Friday, March 18, 2011

misrepresenting pakistan

There are some uniquely annoying people who seem to have emerged of late (but actually they've been around a long time, and seem to spring up at opportune moments) and I feel compelled to write about them because they annoy me by intruding upon the turf I love and hold to be sacred  literary events. Oh, you know the type  you've probably seen these people lurking in the shadows, smiling widely, waiting for the opportune moment to strike. They'll sit in the audience, maybe holding the book of the author who's speaking, and bide their time until the q/a session when. they. will. explode.

Their questions are somewhat like this: why are you misrepresenting pakistan? why are you using pakistan as a brand name? Most of these questions aren't even questions: they're accusations. You are misrepresenting pakistan, Kamila Shamsie. You are elitist. Mohsin Hamid, not everyone in Lahore is a charsi, you have misrepresented pakistan, haw, now everyone will think we are all charsis, potential fundos and the type to go skinny dipping with strange foreign women.You get the gist of the kind of rubbish these people come up with. Then they sit their self-important-but-representative-of-pakistan asses down and smirk, thinking they've won some kind of amazing battle and that all the fans of the books will suddenly become conscious that they've been cheated by the authors.

I genuinely hate such people. Not because they're "attacking" my favourite books and authors, no; I don't even hold their criticisms as valid at all. It's just that, like I said before, they're plain annoying. You don't like the book? Don't read it. If you read it and felt misrepresented, so what? Nobody gives a fuck. Is A Case of Exploding Mangoes titled A Case of Exploding Mangoes: A Clear and Definitive Guide to Pakistan and Everything In It? No. It's a novel. It's not supposed to be representative you idiots. It's the novelist's view. Since when are you supposed to be representative in fiction? It's not journalism, ffs (and anyhow, speaking of journalism, I think everyone knows how biased that little oasis of objectivity is).

Also there's some uncles and aunties who are all like suspicious and confused (sometimes, in undertones, they hint at some Grand Conspiracy Theory) because of Pakistani fiction being all k3wl in the literary world. Why, they wanna know. Then they think authors are exploiting Pakistan. I can think of a single name in the Pakistani literary scene who is doing just that. But still, I won't say OMG YOU R LEIK EXPLOITING PAKISTAN?!! I will say your book is crap and the only reason it's selling is because of a fluke. The fact is that the book in question is of little literary value (more important than being representative!!!) if at all, and that's not very surprising seeing how the author is a guy who thinks books are like coca-cola. Ass. That one I felt cheated at, because his stories are pretty crappy AND his writing isn't that great AND he's cashing in on the exoticness and using that rather than focussing on the story itself. But other writers, who create magic and show you how they see Pakistan? You can't just stand up and say, Your Pakistan is not Pakistan. You can't go up to Gabriel Garcia Marquez and say, Hey, why're you cashing in on all of this Spanish writing craze? Because anyone who knows jack about literature and writing will know from reading a book a) its real value b) there is a thing as the author's artistic judgement c) this whole business of writing about any part of society other than the elite is a fairly recent one. Max. a couple of hundred years ago, most literature was from the elite class. You wanna be representative of Pakistan? Stop asking the writers to do so for you. Write your own friggin book about whatever it is that's making you so antsy and then we'll see. Sure, George Orwell went and lived with the poor to get to know about them. But he did it of his own accord. No bourgeois pompous person came up to him and said WHY DON'T YOU WRITE ABOUT THE POOR. You can't say that was his inspiration. Inspiration comes from within. If something's misrepresentative then that's not because the author's looking at it the wrong way; it's because you probably are reading the book wrong. If Shamsie doesn't write about slum life it's maybe because her artistic judgement tells her not to. Or maybe she doesn't want to. Go read Bina Shah's Slum Child if that's what's up your alley.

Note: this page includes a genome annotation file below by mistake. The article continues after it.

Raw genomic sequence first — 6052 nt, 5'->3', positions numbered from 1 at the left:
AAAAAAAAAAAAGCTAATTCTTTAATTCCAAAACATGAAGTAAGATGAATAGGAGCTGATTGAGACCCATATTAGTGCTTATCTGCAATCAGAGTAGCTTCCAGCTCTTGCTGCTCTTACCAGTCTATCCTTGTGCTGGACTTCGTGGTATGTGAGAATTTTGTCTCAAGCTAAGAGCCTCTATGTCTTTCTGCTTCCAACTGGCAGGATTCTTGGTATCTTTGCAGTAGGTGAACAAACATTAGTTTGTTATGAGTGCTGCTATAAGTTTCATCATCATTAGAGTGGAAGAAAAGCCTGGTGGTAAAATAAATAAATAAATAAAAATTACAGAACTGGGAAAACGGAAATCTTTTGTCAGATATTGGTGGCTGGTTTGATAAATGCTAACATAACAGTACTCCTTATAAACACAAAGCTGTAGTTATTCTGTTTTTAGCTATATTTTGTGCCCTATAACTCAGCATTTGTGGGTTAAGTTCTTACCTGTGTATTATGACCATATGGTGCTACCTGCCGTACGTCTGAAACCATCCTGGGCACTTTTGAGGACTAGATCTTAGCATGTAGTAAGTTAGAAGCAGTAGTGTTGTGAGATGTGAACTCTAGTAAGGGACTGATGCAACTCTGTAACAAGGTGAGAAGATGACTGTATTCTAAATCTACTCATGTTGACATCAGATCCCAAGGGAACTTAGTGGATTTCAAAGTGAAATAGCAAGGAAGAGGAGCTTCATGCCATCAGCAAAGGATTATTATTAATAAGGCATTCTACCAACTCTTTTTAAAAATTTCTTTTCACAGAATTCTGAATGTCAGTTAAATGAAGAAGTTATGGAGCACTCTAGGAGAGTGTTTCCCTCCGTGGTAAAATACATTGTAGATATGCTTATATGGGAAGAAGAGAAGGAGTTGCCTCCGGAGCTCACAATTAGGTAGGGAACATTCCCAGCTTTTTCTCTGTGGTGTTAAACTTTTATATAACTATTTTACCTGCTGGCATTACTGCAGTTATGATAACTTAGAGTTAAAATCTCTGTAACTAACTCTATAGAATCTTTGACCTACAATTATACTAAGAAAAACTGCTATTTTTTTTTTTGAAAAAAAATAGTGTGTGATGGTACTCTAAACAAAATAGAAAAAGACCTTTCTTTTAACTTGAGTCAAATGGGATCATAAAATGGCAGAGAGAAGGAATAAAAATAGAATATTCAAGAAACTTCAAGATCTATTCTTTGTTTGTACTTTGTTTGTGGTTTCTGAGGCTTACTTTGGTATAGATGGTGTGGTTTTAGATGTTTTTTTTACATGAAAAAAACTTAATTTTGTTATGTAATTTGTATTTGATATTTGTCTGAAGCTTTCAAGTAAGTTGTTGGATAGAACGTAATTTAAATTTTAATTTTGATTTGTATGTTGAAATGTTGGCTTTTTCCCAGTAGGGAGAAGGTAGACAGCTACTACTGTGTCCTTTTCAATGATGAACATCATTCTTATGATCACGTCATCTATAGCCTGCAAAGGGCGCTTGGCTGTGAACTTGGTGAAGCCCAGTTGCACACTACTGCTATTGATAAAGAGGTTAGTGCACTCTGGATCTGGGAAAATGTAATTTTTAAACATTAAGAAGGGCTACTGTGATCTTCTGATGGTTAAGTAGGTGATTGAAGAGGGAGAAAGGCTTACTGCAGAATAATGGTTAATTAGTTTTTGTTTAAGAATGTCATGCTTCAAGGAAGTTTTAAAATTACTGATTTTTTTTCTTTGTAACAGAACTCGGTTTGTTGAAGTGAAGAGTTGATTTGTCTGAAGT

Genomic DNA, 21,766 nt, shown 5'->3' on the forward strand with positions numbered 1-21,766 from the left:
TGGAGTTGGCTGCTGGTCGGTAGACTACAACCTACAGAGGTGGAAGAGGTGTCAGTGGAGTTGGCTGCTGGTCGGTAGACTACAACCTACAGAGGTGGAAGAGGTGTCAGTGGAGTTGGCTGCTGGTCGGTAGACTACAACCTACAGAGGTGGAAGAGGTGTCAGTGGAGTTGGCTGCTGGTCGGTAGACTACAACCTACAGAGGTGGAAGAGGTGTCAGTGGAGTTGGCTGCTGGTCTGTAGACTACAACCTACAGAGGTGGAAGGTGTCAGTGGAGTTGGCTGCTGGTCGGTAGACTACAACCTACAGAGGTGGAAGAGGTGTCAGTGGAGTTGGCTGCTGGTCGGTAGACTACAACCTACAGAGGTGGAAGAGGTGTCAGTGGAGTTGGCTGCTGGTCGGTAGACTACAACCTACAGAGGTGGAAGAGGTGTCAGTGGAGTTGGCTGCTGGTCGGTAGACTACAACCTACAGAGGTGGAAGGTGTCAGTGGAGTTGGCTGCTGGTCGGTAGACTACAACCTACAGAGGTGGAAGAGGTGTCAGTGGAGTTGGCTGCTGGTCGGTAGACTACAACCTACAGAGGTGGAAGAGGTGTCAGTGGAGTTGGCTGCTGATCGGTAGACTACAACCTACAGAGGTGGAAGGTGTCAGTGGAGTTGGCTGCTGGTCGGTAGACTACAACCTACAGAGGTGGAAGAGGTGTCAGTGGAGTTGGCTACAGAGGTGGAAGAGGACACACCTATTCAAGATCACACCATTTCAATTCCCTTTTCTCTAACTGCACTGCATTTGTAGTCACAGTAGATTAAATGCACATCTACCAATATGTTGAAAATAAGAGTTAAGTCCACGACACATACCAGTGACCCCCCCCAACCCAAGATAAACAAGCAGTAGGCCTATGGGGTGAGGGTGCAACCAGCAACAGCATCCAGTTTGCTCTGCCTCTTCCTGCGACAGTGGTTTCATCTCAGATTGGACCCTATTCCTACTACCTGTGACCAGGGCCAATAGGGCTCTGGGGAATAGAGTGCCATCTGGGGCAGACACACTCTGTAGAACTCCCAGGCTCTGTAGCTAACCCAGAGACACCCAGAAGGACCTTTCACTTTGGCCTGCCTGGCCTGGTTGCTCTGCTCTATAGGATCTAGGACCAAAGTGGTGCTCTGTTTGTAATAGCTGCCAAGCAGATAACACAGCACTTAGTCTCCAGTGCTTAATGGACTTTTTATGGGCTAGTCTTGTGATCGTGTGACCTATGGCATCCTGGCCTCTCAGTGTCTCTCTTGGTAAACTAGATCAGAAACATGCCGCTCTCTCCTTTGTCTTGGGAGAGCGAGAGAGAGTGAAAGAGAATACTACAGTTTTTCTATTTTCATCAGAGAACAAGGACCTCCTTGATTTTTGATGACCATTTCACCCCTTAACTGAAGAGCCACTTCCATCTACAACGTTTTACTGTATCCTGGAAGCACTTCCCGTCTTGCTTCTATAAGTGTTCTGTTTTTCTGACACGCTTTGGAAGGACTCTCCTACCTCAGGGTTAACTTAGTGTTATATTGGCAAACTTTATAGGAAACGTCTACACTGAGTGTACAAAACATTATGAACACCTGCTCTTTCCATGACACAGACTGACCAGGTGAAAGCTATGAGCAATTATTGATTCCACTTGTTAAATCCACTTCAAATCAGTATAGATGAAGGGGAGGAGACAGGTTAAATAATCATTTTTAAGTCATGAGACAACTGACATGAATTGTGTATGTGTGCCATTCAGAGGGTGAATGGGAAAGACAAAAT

Finally: Interesting thing I've noted: Everyone talks about the poor. On tv. In discussions. But how many of these people actually do anything? Political parties fight over how the poor can be helped. But who helps them?

ALSO the people who will tell you that you are being bourgeois/a book is bourgeois/whatever will just smirk and think they're awesome but actually the fact that they can read makes them fairly bourgeois in our society. All these fake marxists annoy me almost as much as capitalism does.


  1. Finally: Interesting thing I've noted: Everyone talks about the poor. On tv. In discussions. But how many of these people actually do anything? Political parties fight over how the poor can be helped. But who helps them?

    Do you?

  2. I'm doing my part as much as I can (volunteering) though I know even that's not enough.